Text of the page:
As for guiding, think of it this way. If you could actually count photons and you could accumulate those counts over time then in effect you might be able to divide those counts into periods of infinitely small duration. Then, "all" you would have to do is register and stack those small duration measurements to produce a final integrated image (it's a spin on what you can do today by stacking analog-derived subs). Of course, I can see that some form of the Heisenberg Uncertainly Principle could come into play here, but why limit your expectations on something as "little" as that (I'm kidding, sort of). I'm not saying that the initial process would be perfect or error free or even whether it will happen in my lifetime, but in a few more decades we could see orders of magnitude improvement in the quality of our detection skills.

 

The progressive scan CCD cameras stack as they go and adjust the scan so no guiding or tracking is required at all - just a fixed tripod. Only the size of the sensor limits how long of an exposure may be taken. All images would be the same width, but the longer the exposure the longer the image. Is "progressive scan" what you have in mind?

 

Gale



#59 james7ca

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Posted 21 November 2014 - 11:48 PM

The progressive scan CCD cameras stack as they go and adjust the scan so no guiding or tracking is required at all - just a fixed tripod. Only the size of the sensor limits how long of an exposure may be taken. All images would be the same width, but the longer the exposure the longer the image. Is "progressive scan" what you have in mind?

 

 

Gale

 

No, I don't think so. The "problem" with today's sensors is that their analog roots and A-to-D converters contribute a lot of noise and thus limit the signal-to-noise that is possible in a short exposure. A purely digital sensor SHOULD offer much better signal-to-noise and thus make short exposure captures even more usable. It's kind of mind boggling to think about a purely digital capture system. For one, it would practically eliminate the concept of ISO and gain settings and it would nearly eliminate the need for exposure control. If you recorded a deep enough digital signal (64 bit?) then it would be practically impossible to overexpose an image. Similarly, it would be a lot more difficult to completely underexpose an image (assuming that there was any amount of light on the subject to begin with). The net of this is that you'd have a huge dynamic range and given enough quantum efficiency (for lack of a better term) I don't think you'd even have to worry about exposure control when dealing with everyday situations (if you can see it at all then you can photograph it and then some).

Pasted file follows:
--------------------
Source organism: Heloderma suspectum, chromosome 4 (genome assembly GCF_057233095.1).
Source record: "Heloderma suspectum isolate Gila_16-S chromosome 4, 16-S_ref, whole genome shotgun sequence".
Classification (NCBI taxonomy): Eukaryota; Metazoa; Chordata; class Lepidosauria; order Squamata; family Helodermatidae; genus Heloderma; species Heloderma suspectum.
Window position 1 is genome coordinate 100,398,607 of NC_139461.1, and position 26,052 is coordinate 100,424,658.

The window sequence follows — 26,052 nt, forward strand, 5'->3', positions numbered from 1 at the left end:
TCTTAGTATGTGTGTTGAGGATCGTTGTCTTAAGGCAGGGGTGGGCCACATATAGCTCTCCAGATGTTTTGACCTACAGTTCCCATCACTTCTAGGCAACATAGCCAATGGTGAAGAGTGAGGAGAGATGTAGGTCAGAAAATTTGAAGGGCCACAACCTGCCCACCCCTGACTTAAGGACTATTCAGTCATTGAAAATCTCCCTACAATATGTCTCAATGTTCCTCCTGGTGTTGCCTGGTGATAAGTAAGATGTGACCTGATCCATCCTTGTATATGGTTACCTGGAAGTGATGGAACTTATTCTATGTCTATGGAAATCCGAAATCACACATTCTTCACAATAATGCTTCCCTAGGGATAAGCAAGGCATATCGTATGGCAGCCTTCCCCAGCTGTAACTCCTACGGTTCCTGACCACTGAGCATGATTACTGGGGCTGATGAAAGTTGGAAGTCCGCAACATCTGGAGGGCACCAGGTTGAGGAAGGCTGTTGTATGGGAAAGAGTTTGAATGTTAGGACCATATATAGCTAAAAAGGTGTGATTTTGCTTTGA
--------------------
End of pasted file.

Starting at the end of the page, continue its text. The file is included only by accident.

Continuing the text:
Of course, as I mentioned before I'm not sure whether the physicist and engineers have even figured out how to make a fully digital detector, so this is pretty much out of reach given current technology.



#60 mike17

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Posted 23 November 2014 - 10:53 AM

Is Adobe Raw part of CS6 or do you have to download it seperately



#61 G. Hatfield

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Posted 23 November 2014 - 12:18 PM